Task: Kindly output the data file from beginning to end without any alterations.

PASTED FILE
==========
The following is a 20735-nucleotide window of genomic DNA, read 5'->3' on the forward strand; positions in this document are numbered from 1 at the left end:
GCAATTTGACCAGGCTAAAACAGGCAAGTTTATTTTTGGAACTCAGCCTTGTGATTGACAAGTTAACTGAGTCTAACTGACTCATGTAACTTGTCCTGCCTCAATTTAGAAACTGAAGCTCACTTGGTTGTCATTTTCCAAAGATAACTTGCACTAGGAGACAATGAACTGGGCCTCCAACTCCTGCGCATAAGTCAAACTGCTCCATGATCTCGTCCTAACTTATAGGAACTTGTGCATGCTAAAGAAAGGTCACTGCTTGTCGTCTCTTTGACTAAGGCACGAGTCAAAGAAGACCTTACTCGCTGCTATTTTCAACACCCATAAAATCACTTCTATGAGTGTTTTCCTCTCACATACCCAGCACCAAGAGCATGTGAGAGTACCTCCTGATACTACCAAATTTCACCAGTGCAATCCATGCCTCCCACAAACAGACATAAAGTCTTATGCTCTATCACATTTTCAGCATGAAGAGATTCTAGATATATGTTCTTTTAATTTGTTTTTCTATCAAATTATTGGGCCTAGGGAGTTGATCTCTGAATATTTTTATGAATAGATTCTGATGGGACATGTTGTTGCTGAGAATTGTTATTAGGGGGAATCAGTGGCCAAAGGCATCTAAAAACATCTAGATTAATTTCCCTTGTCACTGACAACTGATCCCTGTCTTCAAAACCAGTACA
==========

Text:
The following is a 20735-nucleotide window of genomic DNA, read 5'->3' on the forward strand; positions in this document are numbered from 1 at the left end:
GCAATTTGACCAGGCTAAAACAGGCAAGTTTATTTTTGGAACTCAGCCTTGTGATTGACAAGTTAACTGAGTCTAACTGACTCATGTAACTTGTCCTGCCTCAATTTAGAAACTGAAGCTCACTTGGTTGTCATTTTCCAAAGATAACTTGCACTAGGAGACAATGAACTGGGCCTCCAACTCCTGCGCATAAGTCAAACTGCTCCATGATCTCGTCCTAACTTATAGGAACTTGTGCATGCTAAAGAAAGGTCACTGCTTGTCGTCTCTTTGACTAAGGCACGAGTCAAAGAAGACCTTACTCGCTGCTATTTTCAACACCCATAAAATCACTTCTATGAGTGTTTTCCTCTCACATACCCAGCACCAAGAGCATGTGAGAGTACCTCCTGATACTACCAAATTTCACCAGTGCAATCCATGCCTCCCACAAACAGACATAAAGTCTTATGCTCTATCACATTTTCAGCATGAAGAGATTCTAGATATATGTTCTTTTAATTTGTTTTTCTATCAAATTATTGGGCCTAGGGAGTTGATCTCTGAATATTTTTATGAATAGATTCTGATGGGACATGTTGTTGCTGAGAATTGTTATTAGGGGGAATCAGTGGCCAAAGGCATCTAAAAACATCTAGATTAATTTCCCTTGTCACTGACAACTGATCCCTGTCTTCAAAACCAGTACA